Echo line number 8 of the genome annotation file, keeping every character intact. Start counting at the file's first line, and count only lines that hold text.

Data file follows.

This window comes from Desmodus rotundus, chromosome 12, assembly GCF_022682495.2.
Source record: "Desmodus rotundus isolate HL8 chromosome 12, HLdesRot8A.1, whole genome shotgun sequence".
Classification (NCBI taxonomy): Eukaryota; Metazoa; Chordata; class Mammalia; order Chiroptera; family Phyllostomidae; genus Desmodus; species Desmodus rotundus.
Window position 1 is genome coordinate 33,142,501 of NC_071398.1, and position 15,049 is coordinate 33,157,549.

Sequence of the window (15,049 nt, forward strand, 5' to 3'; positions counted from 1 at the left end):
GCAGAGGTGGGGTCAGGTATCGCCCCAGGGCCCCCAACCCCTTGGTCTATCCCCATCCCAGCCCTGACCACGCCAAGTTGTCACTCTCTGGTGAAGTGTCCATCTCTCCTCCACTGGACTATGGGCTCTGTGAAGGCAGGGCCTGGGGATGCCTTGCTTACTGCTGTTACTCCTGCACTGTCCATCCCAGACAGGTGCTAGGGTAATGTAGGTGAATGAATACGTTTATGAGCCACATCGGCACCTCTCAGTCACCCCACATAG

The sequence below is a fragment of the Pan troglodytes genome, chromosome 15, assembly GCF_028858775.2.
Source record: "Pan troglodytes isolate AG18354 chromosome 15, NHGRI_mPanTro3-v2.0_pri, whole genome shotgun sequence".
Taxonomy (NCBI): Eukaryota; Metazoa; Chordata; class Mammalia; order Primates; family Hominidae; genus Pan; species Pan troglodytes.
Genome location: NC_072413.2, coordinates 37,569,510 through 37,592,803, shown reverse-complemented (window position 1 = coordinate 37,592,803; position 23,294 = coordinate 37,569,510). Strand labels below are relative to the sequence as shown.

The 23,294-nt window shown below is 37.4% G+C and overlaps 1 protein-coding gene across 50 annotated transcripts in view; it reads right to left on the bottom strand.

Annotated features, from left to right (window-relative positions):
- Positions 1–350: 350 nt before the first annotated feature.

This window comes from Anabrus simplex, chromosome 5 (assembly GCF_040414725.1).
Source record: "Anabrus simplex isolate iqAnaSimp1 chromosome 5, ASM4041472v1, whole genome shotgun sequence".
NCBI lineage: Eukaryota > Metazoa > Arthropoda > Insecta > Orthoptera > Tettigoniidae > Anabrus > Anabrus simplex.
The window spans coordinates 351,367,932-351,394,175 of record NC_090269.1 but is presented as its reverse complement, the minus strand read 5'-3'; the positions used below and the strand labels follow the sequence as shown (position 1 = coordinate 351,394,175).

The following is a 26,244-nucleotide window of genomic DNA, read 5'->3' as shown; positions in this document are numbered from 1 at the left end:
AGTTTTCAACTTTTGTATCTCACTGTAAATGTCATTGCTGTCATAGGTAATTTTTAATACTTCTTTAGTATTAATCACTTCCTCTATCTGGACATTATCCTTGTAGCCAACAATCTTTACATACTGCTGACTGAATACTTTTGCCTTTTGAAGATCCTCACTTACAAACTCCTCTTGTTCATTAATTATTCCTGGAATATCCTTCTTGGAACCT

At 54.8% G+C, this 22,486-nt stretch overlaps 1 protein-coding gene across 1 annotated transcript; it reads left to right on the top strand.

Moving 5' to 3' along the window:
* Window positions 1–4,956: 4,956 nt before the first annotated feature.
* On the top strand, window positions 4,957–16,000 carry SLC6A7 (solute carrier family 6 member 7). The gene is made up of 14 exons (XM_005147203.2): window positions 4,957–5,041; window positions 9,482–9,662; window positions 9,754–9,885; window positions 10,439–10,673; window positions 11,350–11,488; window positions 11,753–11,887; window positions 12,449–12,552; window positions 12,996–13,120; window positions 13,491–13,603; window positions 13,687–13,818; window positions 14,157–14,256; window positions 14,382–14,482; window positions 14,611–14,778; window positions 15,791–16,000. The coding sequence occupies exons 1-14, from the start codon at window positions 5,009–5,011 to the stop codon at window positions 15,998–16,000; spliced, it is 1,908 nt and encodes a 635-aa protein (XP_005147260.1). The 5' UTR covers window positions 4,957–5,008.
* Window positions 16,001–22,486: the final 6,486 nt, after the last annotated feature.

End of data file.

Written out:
Source record: "Pan troglodytes isolate AG18354 chromosome 15, NHGRI_mPanTro3-v2.0_pri, whole genome shotgun sequence".